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Air Bridge Carriers

Old 1st Apr 2018, 21:46
  #41 (permalink)  
Join Date: Dec 2004
Location: East Angular - apparently!
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Ah - the telex! Whatever happened to them?
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Old 1st Apr 2018, 22:21
  #42 (permalink)  
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I may be wrong but when the Falklands war was on the MOD did charter a number of cargo companies to move supplies .Tradewinds heavy lift and I Believe Airbridge was involved as well was this true.
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Old 1st Apr 2018, 22:44
  #43 (permalink)  
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Lotus 1, They sure were involved, I was working for them at Luton at the time and we did carry some 'interesting' cargo. Wasn't flown to Falklands though but transhipped elsewhere to eventually reach the required destination.
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Old 2nd Apr 2018, 15:04
  #44 (permalink)  
Join Date: Dec 1999
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G-APEM in Belfast during base training with Captain Mike Grace, a real gentleman.



Don’t know why this is inverted??? Also don’t know how to delete it, so I’ll leave it there.
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Last edited by Stan Woolley; 2nd Apr 2018 at 17:25.
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Old 2nd Apr 2018, 15:28
  #45 (permalink)  
Join Date: Jul 2005
Location: Teesside
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Old 2nd Apr 2018, 16:05
  #46 (permalink)  
Join Date: Apr 2016
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Air Bridge Carriers

Yep, I remember the ABC Merchantmen visiting Gibraltar during my time there from 1980-83. Lovely aeroplane which, in my opinion, should have been developed into a maritime patrol platform in competition to the P-3 Orion. The similarities in spec are extraordinary!
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Old 2nd Apr 2018, 18:29
  #47 (permalink)  
Join Date: Aug 2007
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My eldest brother saw G apes at Las palmas said it was a great surprise could have been 86 He was on the ramp spoke to crew believe captain was a gentleman by the name of Kellard He was a very pleasant gentleman.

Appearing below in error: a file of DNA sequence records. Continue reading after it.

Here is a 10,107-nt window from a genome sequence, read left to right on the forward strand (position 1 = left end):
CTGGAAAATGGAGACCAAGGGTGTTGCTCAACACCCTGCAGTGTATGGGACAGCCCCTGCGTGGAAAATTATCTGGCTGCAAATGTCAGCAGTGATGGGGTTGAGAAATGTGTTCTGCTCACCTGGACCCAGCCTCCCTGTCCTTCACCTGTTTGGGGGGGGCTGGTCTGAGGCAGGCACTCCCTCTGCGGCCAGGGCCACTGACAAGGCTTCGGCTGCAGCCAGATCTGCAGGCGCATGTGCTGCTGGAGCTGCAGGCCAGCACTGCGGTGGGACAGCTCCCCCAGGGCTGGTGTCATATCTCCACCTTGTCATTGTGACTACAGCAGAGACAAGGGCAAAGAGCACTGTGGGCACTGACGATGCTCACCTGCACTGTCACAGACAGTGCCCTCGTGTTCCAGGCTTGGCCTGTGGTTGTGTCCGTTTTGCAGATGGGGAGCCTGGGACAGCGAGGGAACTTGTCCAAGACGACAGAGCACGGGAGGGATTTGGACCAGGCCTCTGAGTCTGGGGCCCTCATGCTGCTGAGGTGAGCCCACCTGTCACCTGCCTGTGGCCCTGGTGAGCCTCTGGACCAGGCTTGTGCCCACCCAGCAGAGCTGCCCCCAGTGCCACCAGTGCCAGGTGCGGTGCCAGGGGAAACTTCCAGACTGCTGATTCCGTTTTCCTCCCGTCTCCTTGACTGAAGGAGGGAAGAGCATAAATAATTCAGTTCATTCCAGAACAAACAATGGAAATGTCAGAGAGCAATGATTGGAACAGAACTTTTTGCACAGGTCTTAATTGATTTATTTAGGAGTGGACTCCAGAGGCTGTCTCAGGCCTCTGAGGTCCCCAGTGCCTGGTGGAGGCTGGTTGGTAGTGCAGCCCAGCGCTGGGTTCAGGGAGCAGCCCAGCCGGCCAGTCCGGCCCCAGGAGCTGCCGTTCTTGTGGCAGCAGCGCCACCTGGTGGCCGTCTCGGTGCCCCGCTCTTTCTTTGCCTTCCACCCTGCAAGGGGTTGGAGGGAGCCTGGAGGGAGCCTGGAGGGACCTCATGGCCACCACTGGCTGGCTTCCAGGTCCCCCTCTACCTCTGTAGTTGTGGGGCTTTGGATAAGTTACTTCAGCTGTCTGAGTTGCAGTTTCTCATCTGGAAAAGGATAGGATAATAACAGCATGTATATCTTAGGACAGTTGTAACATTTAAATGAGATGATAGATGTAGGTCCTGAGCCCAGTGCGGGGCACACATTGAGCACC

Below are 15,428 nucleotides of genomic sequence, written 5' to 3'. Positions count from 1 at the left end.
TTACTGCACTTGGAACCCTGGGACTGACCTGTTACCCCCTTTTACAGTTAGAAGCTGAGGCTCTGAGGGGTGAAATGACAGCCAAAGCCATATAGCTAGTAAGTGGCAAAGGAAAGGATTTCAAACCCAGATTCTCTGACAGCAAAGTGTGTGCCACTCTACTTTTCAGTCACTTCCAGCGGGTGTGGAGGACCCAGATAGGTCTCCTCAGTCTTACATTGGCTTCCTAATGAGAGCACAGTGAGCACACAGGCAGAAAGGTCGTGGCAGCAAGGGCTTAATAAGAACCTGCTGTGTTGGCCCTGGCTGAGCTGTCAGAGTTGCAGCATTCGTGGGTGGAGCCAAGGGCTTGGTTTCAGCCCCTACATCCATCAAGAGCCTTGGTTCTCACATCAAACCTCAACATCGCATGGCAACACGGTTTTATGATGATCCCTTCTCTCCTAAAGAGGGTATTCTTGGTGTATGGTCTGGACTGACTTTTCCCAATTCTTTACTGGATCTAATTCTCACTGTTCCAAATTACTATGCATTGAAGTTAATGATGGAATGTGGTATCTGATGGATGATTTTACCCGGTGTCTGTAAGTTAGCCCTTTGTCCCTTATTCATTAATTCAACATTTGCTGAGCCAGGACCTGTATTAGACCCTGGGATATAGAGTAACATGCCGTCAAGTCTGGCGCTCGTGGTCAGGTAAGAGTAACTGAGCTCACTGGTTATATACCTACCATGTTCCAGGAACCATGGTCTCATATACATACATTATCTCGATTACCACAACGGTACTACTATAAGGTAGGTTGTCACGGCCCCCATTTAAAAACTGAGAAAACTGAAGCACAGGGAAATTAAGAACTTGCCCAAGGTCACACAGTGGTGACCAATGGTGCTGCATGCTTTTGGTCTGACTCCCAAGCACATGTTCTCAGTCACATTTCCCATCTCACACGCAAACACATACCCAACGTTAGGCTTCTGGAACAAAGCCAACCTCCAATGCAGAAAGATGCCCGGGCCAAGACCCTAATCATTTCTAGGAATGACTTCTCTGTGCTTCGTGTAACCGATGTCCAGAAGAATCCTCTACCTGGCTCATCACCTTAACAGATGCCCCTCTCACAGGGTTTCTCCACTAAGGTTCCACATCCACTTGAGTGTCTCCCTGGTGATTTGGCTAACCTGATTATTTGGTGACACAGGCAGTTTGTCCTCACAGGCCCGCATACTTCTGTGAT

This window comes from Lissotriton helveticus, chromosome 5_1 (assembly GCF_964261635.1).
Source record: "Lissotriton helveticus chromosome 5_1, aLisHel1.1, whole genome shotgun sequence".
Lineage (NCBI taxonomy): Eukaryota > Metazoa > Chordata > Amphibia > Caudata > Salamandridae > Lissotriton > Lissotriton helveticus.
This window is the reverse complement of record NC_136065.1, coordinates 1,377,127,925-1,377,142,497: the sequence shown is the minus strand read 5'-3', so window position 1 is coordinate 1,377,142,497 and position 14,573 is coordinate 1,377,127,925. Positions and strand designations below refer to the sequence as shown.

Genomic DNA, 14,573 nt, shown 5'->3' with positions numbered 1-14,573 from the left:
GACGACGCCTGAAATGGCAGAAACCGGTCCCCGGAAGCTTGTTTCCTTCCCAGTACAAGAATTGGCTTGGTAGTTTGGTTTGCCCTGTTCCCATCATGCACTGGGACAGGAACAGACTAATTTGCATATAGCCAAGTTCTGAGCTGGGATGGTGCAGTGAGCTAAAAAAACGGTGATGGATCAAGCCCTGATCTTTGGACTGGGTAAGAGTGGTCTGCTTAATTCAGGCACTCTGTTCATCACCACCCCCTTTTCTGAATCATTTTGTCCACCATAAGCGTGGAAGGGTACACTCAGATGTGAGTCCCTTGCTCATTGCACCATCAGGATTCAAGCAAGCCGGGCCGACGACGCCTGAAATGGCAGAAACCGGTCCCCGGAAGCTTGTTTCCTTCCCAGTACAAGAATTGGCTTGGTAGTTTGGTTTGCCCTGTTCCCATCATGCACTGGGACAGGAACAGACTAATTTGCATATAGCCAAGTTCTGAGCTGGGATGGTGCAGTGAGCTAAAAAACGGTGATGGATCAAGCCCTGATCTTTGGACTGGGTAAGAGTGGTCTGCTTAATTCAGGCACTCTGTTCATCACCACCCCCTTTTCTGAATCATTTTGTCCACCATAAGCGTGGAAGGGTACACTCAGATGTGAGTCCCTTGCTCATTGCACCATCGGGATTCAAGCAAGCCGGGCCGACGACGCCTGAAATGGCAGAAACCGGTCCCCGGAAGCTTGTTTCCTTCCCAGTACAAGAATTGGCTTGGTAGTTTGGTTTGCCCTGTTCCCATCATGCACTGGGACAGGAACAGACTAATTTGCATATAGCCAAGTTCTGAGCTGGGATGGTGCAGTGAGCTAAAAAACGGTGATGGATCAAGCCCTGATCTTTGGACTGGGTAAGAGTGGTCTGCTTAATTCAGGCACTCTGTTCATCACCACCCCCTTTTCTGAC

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Old 2nd Apr 2018, 19:10
  #48 (permalink)  
Join Date: May 2002
Location: UK
Posts: 184
Originally Posted by Rocket Pants View Post
There's a new copy for sale on EBay for 16, free p&p.
The book about ABC is also directly available from Dick Gilbert at Skyline Aviation Books
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Old 3rd Apr 2018, 17:02
  #49 (permalink)  
Join Date: May 2001
Posts: 511
We used to get a LOT (I mean every night)of ABC aircraft at Liverpool (SPEKE) Airport in the 70s, I think there was an Argosy based there "they did the paper flights to Ireland" There was a Captain "I think his name was Mike Sprule who used to fly with his BLACK LABRADOR DOG named SALLY ???
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Old 22nd Nov 2018, 17:03
  #50 (permalink)  
Join Date: Oct 2002
Location: Cyprus
Posts: 21
Was that Ian Whitton in post #45? I was with Air Bridge 89-92 what memories.
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Old 22nd Nov 2018, 17:33
  #51 (permalink)  
Join Date: Jul 2005
Location: Teesside
Posts: 483
Yes. It's from Dick Gilbert's photo collection on Flickr. It's worth taking a look as there are quite a few from Air Bridge days.
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Old 23rd Nov 2018, 11:26
  #52 (permalink)  
Join Date: Mar 2008
Location: UK
Posts: 21
Video on youtube of last ex ABC Merchantman (under Hunting Cargo Airline colours) flown into Brooklands.

Quite hairy.

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Old 23rd Nov 2018, 12:08
  #53 (permalink)  
Join Date: Jan 1999
Location: UK
Age: 73
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A Merchantman aircraft features as one of the characters in the novel 'The Damocles Plot' by Julien Evans. Here's a couple of excerpts:

Tonight the autopilot was behaving itself (it frequently didn't). Zulu Charlie rode out the turbulence well enough, the flight deck 'nodding' in the way peculiar to Merchantmen freighters. Converted from Vanguard passenger airliners in the early seventies, the Merchantmen had had their floors strengthened to withstand loading with cargo pallets, but a side effect was that the modified fuselage structure was more rigid. In rough air the floor bounced like a diving board.
'Check,' responded Park. 'Gear down, approach flap. Final checks.'
Zulu Charlie intercepted the glideslope and both pilots heard the altitude lock disengage.
'Land flap,' called the copilot.
Jagger moved the lever, watching the gauge. It was slightly blurred. Must go to the optician tomorrow.
'Land flap you have,' he said. 'Checks complete.'

For a propeller-driven aircraft the Merchantman was quite a mover. Its four Rolls Royce Tyne turboprop engines dragged the sixty ton freighter through the air at three hundred and thirty-five knots, almost four hundred miles per hour. At full blast each engine turned its propeller with the power of five thousand horses. Even when throttled back in the cruise the huge props spun fast enough for the blade tips to nudge the speed of sound. In the time it took for Sarah to say, 'There goes Santiago. Next track is two two zero', the aircraft had put another half mile behind it.
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